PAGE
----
November 27, 2011

Missional Discernment

A few weeks ago, I had the pleasure of speaking at Madison Street Church in Riverside. My friend and mentor, Jeff Wright is the pastor there. It is a wonderful group of people doing some great things in their part of the world. I preached on the subject of discernment and drew from St. Paul's letters, which I've been reading and thinking a lot about lately. No different than any other point in history, Christians today are face with the challenge of discerning how we engage cultures, our place within them, etc. Now, some would say that this is already defined for us in Scripture. Yes, I agree with this in general. But we fall somewhere in between Acts and Revelation and the details have to be worked out in real time. What are we to do with stem cell research or factory farming? Or what about the issue that almost every N. American denomination is deliberating over, sexual orientation? This is where discernment plays into this. How did Paul, and the other church leaders for that matter, know what was permissible and what wasn't as the Gospel touched more and more cultures further away from the Jewish norm of their day? As you read the Epistles I think there are a few rules that run through Paul's writing regarding discerning and making judgments on such issues. Here's what I think he offers:

1. These issues arise due to mission. Are we making judgments on issues because as we embody and proclaim the Gospel among all cultures (and sub-cultures) we are approaching groups that function outside of our norms? If the debate of the issue is our primary engagement are we missing the (biblical) point? Circumcision, food, gender roles, etc. arose for Paul because he was on mission. Not because he was looking for a debate.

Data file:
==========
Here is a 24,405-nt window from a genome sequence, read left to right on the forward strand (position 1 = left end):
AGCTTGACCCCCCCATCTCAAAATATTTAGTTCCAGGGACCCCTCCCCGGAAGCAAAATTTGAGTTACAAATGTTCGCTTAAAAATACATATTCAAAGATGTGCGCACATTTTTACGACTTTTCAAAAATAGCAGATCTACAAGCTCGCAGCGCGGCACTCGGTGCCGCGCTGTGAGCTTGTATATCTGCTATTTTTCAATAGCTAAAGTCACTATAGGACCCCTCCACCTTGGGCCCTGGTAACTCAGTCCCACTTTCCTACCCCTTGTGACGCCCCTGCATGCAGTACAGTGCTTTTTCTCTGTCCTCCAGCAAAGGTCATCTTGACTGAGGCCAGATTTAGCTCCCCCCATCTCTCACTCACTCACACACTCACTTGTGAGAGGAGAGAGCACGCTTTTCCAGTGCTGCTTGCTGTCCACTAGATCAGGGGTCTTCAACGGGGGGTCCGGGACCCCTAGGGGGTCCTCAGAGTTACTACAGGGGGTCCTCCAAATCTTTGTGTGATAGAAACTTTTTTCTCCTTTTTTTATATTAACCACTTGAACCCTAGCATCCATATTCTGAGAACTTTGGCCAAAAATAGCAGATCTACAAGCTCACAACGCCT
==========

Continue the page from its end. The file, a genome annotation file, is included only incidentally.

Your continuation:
2. Discernment requires a grasp of Scripture. Not proof texts. Paul knew his Bible inside and out. He got the over-arching narrative and this shaped his worldview. We ought to be doing the same. What shapes your worldview more? Culture (norms, rituals, practices, news outlets, media, etc.) or Scripture?

3. Our view of Scripture is shaped by Jesus. Paul saw the whole of Scripture through Jesus. Everything he knew of Scripture was now shaped by everything he knew of Jesus. Think of Jesus as the lens through which we read Scripture. Paul would be horrified to hear of someone interpreting Scripture through his writing. To do the work of missional discernment Jesus has to shape how we read the whole of Scripture. Know the Gospels.

4. Missional discernment requires community. Paul was rarely alone and he almost always writes to a community, not individuals. Discernment is a collective process. It happens as we ruminate over Scriptures during meals together, as we worship and pray together, as we laugh and cry together, as we go about God's mission together. I think Paul's letters assume that this kind of together-ness was happening in the churches he wrote to who were approached with such issues.

5. The presence of the Holy Spirit is assumed and engaged. It could be said that Paul is totally dependent on the Holy Spirit. He is confident that the Spirit is with him and with those he addresses. He is therefore confident to say and do the bold and wild things he does. In a pain-adverse and safety-idolizing culture I think it's safe to say that we do not assume the presence of the Holy Spirit. Quite to opposite: we think we're on our own. But Paul made decisions and encouraged discernment in a manner that did not assume that God was simply "watching from on high." Rather, he did so assuming God's presence was immediate.

How does this match up with how we discern the "issues" of our day? Thoughts?

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